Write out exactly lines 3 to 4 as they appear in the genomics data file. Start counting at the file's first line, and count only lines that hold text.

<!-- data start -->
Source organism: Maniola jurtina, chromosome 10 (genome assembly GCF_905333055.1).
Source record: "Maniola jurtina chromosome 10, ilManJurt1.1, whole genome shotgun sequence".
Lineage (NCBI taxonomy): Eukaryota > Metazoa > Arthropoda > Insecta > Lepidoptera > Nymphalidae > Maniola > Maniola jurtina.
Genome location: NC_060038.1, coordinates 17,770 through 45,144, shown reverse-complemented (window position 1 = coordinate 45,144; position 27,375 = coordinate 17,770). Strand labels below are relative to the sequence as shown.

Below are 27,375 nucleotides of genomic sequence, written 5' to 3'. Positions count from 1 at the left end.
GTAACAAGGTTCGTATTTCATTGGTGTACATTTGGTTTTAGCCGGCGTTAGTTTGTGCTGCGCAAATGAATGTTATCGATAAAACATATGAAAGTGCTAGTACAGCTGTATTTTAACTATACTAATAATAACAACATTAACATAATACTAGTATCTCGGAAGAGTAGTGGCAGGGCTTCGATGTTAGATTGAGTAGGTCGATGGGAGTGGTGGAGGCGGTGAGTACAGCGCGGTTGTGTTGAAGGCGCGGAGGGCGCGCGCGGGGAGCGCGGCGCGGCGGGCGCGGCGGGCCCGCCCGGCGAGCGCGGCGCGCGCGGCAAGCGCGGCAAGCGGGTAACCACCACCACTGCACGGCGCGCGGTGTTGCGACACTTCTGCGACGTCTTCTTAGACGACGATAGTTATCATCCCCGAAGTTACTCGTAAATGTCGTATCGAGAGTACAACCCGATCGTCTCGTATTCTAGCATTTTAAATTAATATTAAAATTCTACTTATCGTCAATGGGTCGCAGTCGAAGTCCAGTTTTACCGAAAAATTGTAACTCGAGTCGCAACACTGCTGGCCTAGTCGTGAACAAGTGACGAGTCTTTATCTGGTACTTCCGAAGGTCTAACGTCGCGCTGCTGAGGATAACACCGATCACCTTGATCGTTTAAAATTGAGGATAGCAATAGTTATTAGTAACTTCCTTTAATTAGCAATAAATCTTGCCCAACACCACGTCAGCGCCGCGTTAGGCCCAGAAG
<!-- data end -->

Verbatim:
Lineage (NCBI taxonomy): Eukaryota > Metazoa > Arthropoda > Insecta > Lepidoptera > Nymphalidae > Maniola > Maniola jurtina.
Genome location: NC_060038.1, coordinates 17,770 through 45,144, shown reverse-complemented (window position 1 = coordinate 45,144; position 27,375 = coordinate 17,770). Strand labels below are relative to the sequence as shown.